Soto Zen in Oregon
(Joseph, OR, USA)
The Soto Zen Temple in Joseph, Oregon. It's called Wallowa Buddhist Temple
My name is Joseph. I live in Joseph, Oregon, in the very Northeast of the state. We are surrounded by mountains and canyons, with a very small human population. I moved here from Utah in 2006, accepting a transfer of station within the U.S. Forest Service, for whom I fight wildland fires. The winters are long and cold in this part of the state, owing a great deal to the Wallowa Mountains that shade our small town from the day's sunlight.
Not long after moving to Joseph, I heard about a Buddhist Temple just outside of town, inhabiting a 5-acre parcel of forested land at the mouth of one of the Wallowa Mountain's big drainages. I don't remember my first visit to the temple grounds, but I soon became a regular visitor to Sunday services there. I began my practice with very little explanation from the Reverend-Master, but also, with very little expectation from myself. As I would later learn, these two conditions enabled a great opportunity to initiate a true religious practice where beliefs, devotion, scripture, and everything else I associated with religion were secondary to sitting in meditation.
The temple and priests I have been practicing with for these few years are of the Soto Zen tradition. The writings of Great Master Eihei Dōgen, a 13th Century Japanese monk who traveled to China to bring Soto Zen to Japan, are relied upon heavily. His writings, and the interpretations of his work from Masters of the order have become paramount to how Soto Zen is practiced today.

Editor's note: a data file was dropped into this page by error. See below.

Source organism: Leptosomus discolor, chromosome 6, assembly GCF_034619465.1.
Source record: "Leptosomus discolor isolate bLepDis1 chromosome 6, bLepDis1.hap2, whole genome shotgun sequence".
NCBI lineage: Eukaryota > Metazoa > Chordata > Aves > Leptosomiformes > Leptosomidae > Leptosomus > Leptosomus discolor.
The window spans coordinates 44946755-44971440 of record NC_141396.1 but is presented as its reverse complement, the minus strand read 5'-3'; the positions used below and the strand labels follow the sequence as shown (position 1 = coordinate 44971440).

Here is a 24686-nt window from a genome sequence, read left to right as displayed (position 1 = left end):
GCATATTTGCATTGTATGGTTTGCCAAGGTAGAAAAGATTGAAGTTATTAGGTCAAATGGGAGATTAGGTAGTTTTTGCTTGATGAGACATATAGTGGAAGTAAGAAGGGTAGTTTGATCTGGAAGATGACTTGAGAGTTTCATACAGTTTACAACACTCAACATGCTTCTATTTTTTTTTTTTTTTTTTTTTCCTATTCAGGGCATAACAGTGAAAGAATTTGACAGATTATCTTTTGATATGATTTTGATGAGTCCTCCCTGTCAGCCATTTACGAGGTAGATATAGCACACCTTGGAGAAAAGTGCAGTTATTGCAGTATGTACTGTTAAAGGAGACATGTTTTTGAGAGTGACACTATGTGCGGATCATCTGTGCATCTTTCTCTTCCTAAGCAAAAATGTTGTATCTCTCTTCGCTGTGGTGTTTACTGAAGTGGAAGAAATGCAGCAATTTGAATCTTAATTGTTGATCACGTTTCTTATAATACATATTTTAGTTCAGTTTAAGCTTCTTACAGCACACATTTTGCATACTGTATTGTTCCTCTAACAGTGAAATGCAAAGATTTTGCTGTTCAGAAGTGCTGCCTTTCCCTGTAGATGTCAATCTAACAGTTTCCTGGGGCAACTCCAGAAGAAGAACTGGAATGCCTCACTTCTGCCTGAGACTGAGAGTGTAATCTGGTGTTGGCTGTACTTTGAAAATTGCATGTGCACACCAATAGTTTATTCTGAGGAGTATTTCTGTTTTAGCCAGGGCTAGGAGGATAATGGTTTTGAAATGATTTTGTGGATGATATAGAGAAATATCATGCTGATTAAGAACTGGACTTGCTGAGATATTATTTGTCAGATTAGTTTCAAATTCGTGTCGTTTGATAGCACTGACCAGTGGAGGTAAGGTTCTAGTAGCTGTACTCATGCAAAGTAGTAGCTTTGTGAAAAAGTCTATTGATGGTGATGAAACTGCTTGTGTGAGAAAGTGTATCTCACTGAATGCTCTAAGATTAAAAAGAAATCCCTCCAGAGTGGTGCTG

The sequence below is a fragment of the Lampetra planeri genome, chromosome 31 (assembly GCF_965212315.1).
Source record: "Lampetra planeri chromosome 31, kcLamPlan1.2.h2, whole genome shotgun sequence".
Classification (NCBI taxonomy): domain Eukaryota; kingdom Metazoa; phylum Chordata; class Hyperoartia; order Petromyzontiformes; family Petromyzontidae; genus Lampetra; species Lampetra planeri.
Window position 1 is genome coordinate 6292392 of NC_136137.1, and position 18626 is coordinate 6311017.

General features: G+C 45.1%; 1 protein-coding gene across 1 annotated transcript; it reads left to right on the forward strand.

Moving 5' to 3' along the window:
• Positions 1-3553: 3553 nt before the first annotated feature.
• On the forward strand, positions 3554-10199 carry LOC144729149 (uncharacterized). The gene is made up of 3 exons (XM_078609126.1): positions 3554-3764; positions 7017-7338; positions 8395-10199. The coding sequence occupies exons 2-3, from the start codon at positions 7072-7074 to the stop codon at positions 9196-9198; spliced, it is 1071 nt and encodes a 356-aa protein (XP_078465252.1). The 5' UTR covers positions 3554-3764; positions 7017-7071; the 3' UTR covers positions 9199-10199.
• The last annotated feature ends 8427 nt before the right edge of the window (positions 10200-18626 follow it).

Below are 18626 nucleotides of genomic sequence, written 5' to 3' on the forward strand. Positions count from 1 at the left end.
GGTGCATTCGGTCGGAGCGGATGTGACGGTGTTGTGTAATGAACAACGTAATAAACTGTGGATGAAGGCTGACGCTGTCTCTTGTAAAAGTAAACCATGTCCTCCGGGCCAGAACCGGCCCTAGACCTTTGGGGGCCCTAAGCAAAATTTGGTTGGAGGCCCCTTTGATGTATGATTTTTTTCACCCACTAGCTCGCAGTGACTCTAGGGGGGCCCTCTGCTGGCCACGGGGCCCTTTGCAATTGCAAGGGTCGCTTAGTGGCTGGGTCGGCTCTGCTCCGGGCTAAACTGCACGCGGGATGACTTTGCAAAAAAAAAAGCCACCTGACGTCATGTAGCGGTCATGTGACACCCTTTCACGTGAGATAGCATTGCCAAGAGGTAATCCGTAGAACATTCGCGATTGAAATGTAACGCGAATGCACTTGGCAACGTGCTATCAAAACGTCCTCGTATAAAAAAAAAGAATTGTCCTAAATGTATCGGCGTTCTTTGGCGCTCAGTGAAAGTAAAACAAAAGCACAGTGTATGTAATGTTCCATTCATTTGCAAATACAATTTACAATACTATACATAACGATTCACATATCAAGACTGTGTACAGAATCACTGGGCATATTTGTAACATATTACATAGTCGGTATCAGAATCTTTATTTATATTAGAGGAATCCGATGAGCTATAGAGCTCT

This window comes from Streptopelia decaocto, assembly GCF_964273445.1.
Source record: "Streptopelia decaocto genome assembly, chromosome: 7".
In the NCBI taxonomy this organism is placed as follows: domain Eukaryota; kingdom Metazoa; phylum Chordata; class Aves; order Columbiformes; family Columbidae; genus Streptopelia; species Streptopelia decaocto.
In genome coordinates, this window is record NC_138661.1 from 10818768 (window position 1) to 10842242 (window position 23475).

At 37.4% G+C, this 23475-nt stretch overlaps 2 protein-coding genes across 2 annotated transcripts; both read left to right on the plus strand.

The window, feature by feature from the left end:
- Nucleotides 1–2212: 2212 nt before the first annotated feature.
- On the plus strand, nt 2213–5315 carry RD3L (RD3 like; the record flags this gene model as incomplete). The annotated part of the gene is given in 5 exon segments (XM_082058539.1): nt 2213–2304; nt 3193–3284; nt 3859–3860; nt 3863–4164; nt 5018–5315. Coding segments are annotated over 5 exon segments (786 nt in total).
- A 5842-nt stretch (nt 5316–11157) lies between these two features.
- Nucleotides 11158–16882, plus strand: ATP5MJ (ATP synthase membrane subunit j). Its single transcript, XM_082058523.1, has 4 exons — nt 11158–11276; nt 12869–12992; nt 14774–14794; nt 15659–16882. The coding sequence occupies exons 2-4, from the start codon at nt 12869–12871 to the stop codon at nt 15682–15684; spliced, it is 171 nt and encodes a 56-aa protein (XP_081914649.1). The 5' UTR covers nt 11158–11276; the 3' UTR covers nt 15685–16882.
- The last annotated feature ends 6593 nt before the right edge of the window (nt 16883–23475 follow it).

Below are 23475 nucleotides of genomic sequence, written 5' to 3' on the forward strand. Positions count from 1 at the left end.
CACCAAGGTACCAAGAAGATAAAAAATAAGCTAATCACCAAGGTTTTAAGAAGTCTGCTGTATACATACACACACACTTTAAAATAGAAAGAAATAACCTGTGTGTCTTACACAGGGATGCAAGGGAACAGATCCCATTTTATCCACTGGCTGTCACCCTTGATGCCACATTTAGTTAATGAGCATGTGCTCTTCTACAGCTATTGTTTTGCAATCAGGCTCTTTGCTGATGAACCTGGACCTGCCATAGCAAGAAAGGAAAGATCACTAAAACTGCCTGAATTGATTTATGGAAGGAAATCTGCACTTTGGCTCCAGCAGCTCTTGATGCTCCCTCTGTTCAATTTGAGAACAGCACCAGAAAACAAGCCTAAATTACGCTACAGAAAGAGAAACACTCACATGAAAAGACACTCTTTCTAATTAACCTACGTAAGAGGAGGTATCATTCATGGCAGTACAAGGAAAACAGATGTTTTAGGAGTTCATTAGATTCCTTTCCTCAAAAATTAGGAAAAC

I actually lived in Japan for a few years when I was in the Marines. Although not interested in Buddhism at the time, I did gain some feel for the Japanese culture at large. I am reminded of this in the way we practice Soto Zen. The discipline, aesthetics, and devotional art can readily be traced to the wonderful Japanese culture. Yet, it seems throughout history cultures have inherited characteristics from Buddhism and vice versa. Ultimately, however, I feel the true teaching of Buddhism is beyond these distinctions, and today I modestly strive to reach that place beyond disparities.
I put my faith in Dogen's teachings. Where faith was not required in the beginning of my practice, it is now that which propels me to practice. I sit now just to sit. With twisted, soar legs I stare at my curtain. I chase my thoughts. I wait to be still.